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Paganini defined violin bravura in the first half of the nineteenth century. As one of the greatest and certainly the most spectacular executants of the instrument, he provoked a storm of excitement with his recital and concert performances. He wrote six concertos for the violin, the Fifth dating from around 1830. Despite the fact that only the solo part has survived – Federico Mompellio completed the work – it contains a lexicon of brilliant gymnastics and rich melodies cut from his finest cloth. Paganini’s sheer technical mastery can also be gauged from two of his most popular and dramatic pieces, the Moto perpetuo, Op. 11 and I palpiti, Op. 13.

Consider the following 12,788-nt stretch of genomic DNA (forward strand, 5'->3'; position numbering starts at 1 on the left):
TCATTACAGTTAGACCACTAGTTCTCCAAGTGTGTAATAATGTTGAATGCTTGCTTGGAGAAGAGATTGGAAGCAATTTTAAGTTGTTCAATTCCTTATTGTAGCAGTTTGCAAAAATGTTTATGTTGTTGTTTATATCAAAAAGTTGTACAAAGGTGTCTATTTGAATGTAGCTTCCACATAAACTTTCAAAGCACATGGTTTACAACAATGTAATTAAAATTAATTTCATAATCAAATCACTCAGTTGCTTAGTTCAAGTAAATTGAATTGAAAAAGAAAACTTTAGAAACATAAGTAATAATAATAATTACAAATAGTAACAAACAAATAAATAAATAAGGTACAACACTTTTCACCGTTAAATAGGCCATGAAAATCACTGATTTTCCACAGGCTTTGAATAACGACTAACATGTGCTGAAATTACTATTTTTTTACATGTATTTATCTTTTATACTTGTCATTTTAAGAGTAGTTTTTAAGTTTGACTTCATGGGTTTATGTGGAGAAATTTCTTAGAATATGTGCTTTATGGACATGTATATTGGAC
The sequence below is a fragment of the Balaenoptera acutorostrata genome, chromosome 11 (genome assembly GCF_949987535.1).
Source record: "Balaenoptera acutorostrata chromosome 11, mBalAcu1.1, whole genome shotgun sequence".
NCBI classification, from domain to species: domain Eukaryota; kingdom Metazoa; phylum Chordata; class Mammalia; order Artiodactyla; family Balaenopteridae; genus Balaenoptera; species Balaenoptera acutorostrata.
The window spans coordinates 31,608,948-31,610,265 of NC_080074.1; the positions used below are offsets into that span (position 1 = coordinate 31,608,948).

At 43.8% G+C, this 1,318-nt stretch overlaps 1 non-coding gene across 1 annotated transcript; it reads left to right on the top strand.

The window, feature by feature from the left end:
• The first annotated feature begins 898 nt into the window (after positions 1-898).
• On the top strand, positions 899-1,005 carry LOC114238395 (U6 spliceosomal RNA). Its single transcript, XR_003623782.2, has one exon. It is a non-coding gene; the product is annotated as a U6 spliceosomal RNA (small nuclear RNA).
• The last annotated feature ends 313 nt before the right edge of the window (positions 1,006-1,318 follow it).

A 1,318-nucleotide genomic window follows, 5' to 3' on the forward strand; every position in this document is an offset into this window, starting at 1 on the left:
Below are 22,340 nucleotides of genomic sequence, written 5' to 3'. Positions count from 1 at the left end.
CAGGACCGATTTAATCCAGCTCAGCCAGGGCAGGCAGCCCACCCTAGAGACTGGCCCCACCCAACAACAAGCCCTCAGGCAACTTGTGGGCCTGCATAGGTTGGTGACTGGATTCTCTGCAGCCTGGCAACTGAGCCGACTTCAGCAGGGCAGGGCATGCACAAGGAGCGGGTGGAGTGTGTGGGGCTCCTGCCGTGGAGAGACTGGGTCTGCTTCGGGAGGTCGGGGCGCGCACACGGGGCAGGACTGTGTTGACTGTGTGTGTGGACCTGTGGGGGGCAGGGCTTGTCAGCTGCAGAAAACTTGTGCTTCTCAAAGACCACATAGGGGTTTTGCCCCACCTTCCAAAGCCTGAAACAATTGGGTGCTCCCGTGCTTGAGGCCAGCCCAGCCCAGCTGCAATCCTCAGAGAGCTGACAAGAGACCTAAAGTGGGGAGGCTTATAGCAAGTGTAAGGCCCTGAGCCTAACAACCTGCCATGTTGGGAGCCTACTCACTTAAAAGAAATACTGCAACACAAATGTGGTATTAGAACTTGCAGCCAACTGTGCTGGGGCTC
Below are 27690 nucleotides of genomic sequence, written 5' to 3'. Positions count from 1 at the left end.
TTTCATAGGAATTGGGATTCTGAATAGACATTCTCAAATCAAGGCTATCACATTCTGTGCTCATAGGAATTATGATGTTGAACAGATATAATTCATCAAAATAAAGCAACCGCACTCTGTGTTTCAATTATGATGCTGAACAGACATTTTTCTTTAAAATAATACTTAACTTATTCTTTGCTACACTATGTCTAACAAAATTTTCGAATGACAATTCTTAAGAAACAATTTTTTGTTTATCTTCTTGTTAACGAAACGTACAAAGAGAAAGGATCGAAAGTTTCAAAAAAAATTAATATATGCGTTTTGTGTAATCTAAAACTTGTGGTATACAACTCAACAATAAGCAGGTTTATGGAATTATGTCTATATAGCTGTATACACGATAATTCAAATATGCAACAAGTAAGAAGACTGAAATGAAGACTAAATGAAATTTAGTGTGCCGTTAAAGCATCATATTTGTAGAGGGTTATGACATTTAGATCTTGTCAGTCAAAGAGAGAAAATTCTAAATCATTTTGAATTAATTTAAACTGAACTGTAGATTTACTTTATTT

Nicolo Paganini: Moto perpetuo, Op. 11, MS 72 (version for violin and orchestra)
Moto perpetuo, Op. 11, MS 72 (version for violin and orchestra)
Nicolo Paganini: Violin Concerto No. 5 in A minor, MS 78
I. Allegro maestoso
II. Andante un poco sostenuto
III. Rondo: Andantino quasi allegretto
Nicolo Paganini: Introduction and Variations in A major on Di tanti palpiti from Rossini's Tancredi, Op. 13, MS 77, "I palpiti" (version for violin and orchestra)
Introduction and Variations in A major on Di tanti palpiti from Rossini's Tancredi, Op. 13, MS 77, "I palpiti" (version for violin and orchestra)
“[Moto perpetuo] gives a good idea of what to expect from Ivan Pochekin in the more showy parts of the Violin Concerto No. 5: rhythmic, crisply articulated playing, but a lack of tonal allure...Pochekin makes a dramatic entry, but his sound lacks individuality.”
“The disc stands out for its crisply defined recording and for the exceptional playing of Ivan Pochekin, whose pure tone, wide expressive range and precise articulation and tuning bring Paganini's ideas vividly to life...I'm sure even Paganini himself would be impressed.”